Iran's mullahs 'stop the music' -- and 50 years of culture
When Tehran's mullahs, taking their "campaign against sin" to the point of absurdity, recently began moving in on shops selling music cassettes, the shopkeepers took the cassettes off the shelves and display windows and went in a delegation to see President Abolhassan Bani-Sadr.
Either they should be allowed to continue with their trade, they said, or they should be given an alternative means of livelihood.
Mr. Bani-Sadr smiled and told them he knew the Muslim religious teachers were acting unconstitutionally, but shrugged and said there was nothing he could do about it.
There are two sides to the story. It illustrates, first, the weakness of Iran's elected President against fundamentalist clergymen, with whom he is currently engaged in a subtle struggle for power.
Second, it shows that the mullahs are serious about stamping out completely the culture that has developed in Iran over the last 50 years and replacing it with a model of their own.
But there also is a third aspect, to be seen between the lines. Iran's clergymen know only too well the significant part played by cassette tapes in spreading the word of revolutionary leaders during the struggle against the Shah.
The cassettes, distributed underground, beat the Shah's censorship of the press and radio.
With the media in Iran once again tightly controlled, this time by the mullahs, dissidents have begun playing the game the mullahs themselves played so well. They have begun distributing cassette tapes of their speeches among Iranians who are tiring of the rule of the clergymen or had feared it from the start.
Cassettes of speeches by such leaders as self-exiled former prime minister Shahpour Bakhtiar and the leaders of the Komaleh Party (Maoist) have shown up on the underground market.
To stop this, the mullahs must first stamp out the flourishing trade in music cassettes, which sell like cakes on Tehran's sidewalks.
The mullahs have tried several times in the past to stop the cassette peddlers, many of whom have set up crude sidewalk kiosks. Others do not have even that. They simply spread their wares on a mat placed on the sidewalks.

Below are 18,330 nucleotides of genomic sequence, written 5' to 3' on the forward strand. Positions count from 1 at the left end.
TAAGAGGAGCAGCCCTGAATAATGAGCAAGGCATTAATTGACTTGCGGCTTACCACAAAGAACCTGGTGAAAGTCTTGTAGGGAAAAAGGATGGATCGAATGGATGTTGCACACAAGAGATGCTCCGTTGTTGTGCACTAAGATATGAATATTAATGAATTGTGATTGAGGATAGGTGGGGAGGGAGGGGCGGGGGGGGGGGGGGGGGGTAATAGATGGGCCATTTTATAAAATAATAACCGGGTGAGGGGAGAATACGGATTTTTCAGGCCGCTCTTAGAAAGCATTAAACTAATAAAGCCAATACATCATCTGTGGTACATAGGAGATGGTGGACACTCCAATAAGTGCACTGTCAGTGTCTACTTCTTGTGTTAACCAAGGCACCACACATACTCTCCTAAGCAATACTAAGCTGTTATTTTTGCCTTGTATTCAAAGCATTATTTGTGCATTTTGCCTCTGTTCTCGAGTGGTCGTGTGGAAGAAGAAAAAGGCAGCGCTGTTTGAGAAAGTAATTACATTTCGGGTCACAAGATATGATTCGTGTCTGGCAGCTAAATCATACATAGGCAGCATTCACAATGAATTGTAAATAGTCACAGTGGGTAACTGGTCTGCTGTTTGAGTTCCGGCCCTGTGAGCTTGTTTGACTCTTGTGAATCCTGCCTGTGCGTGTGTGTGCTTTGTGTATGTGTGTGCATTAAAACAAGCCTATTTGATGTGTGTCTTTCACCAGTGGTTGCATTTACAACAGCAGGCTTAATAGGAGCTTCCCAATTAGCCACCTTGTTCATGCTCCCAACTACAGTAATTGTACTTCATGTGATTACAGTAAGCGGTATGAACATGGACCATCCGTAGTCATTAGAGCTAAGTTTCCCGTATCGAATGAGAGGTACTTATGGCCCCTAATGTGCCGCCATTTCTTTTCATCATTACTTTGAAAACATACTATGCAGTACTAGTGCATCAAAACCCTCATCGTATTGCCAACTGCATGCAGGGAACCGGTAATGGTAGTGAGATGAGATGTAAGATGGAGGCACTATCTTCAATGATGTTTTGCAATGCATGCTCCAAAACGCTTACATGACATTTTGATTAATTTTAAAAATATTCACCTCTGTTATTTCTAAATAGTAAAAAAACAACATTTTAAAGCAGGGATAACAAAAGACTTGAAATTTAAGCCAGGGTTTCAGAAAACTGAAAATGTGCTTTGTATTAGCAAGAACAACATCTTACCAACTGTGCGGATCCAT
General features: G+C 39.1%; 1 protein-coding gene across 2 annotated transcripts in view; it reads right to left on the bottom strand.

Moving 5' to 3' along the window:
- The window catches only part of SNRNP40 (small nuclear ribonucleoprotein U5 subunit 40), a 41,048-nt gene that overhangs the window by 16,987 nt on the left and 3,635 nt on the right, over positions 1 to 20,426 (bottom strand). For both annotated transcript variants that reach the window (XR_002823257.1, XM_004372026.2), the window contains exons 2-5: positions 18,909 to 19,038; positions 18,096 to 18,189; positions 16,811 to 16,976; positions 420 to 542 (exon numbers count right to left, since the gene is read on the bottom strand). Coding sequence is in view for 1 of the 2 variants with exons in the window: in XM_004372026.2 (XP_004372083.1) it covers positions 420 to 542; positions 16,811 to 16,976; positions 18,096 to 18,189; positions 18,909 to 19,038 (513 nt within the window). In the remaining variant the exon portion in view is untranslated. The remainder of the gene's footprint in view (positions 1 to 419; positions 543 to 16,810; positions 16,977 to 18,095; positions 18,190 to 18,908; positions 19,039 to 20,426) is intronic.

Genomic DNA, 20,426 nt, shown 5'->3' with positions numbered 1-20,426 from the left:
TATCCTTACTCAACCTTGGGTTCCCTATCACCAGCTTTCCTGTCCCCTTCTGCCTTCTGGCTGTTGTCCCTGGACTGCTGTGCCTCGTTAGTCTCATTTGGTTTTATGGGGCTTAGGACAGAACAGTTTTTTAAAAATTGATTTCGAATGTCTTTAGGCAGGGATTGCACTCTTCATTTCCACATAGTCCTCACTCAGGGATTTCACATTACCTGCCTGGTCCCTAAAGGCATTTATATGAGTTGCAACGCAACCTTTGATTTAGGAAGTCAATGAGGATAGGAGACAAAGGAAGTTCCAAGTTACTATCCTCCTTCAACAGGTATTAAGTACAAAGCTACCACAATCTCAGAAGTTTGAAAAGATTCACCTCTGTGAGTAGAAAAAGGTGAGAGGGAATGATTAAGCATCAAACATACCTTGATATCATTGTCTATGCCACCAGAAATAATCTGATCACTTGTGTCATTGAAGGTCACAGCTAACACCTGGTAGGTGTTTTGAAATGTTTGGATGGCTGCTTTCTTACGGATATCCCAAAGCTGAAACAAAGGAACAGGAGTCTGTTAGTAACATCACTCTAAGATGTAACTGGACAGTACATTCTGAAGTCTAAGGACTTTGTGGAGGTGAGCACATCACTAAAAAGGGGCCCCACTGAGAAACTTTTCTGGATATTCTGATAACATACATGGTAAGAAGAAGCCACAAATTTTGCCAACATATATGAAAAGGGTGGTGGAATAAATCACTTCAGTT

The minute the Pasdars (revolutionary guards) come around to clear the sidewalks, word spreads rapidly and the peddlers hurriedly gather up their wares and disappear around the corner until the danger has passed. Then they return and spread their wares out once again, and business goes on as usual.
Finding them too elusive, the mullahs have decided to move on the more regular music shops, selling both cassettes and records, on the theory that the peddlers' ware originates in the shops.
They now have given the shop owners till the beginning of the holy Islamic month of Ramadan (July 14) to change their trade.
Meanwhile, President Bani-Sadr is facing similar difficulties in other fields as well. In Urumieh, in northwestern Iran, for instance, the Friday prayer leader, Hojatolislam Gholam Reza Hassani, issued a stern warning in his last Friday sermon that if women did not wear the hejjab (Islamic veil) in the city as of now, he would take appropriate action against them.
Government officials in Urumieh, already involved in an intense struggle with Kurdish guerrillas, were shaken. The Friday mullah's "last warning" could touch off ugly incidents against women in the city, particularly since there is much controversy among the Iranian public about what constitutes an Islamic veil.
The more moderate interpretation is that it means a woman must be modestly dressed. The fundamentalist interpretation is that a woman must wear a chador, a garment that covers her from top to toe, leaving only her eyes and part of her face bare.
Women government workers in Tehran faced a choice between wearing Islamic dress or losing their pay. Most of them were complying with the new dress code -- in some cases because they could see no alternative.
Meanwhile, the authorities could not arrest Gholam Hassani, a pistol-packing mullah who carries three guns in his kamarband (waistband), and heads a private army of about 1,000 men. Even if he did not have such backing, government officials in Iran today do not dare arrest clergymen, particularly for remarks they have made in Friday sermons.
Back in Tehran, a deputy to the Islamic revolutionary prosecutor general heads the Bureau for the Campaign Against Sin. He has at his disposal a squad of pasdars who swoop down on scantily clad women (though not scanty by Western standards), alcoholics, restaurants serving alcohol, mixed bathers on beaches, and take them before an Islamic court.
The court hands down sentences of flogging, which may range from 25 to 100 lashes with a whip. (Whether sin can be flogged out of people does not even come up for public debate.)
But some foreign correspondents who have spoken to the ardent men involved in the campaign say they often have used the same methods used previously by the police to track down women of easy virtue -- posing as customers and hauling them off to court on the first confirmation of their profession.
Brothel keepers and madames who go about the business in an organized way, of course, are not simply lashed. They die by firing squad.
Correspondents were shaken a few days ago by reports from the Caspian Sea coast that vigilantes of the bureau had arrested a woman recently and awarded her 25 lashes for bathing on a beach reserved for men. But reports from Bandar Anzali (formerly Bandar Pahlavi) say that the local people there defy the pasdars and beat up mullahs who interfere. Mixed bathing there is open and defiant.
In other parts of the Caspian coast, there are plans to build walls between beaches reserved separately for males and females.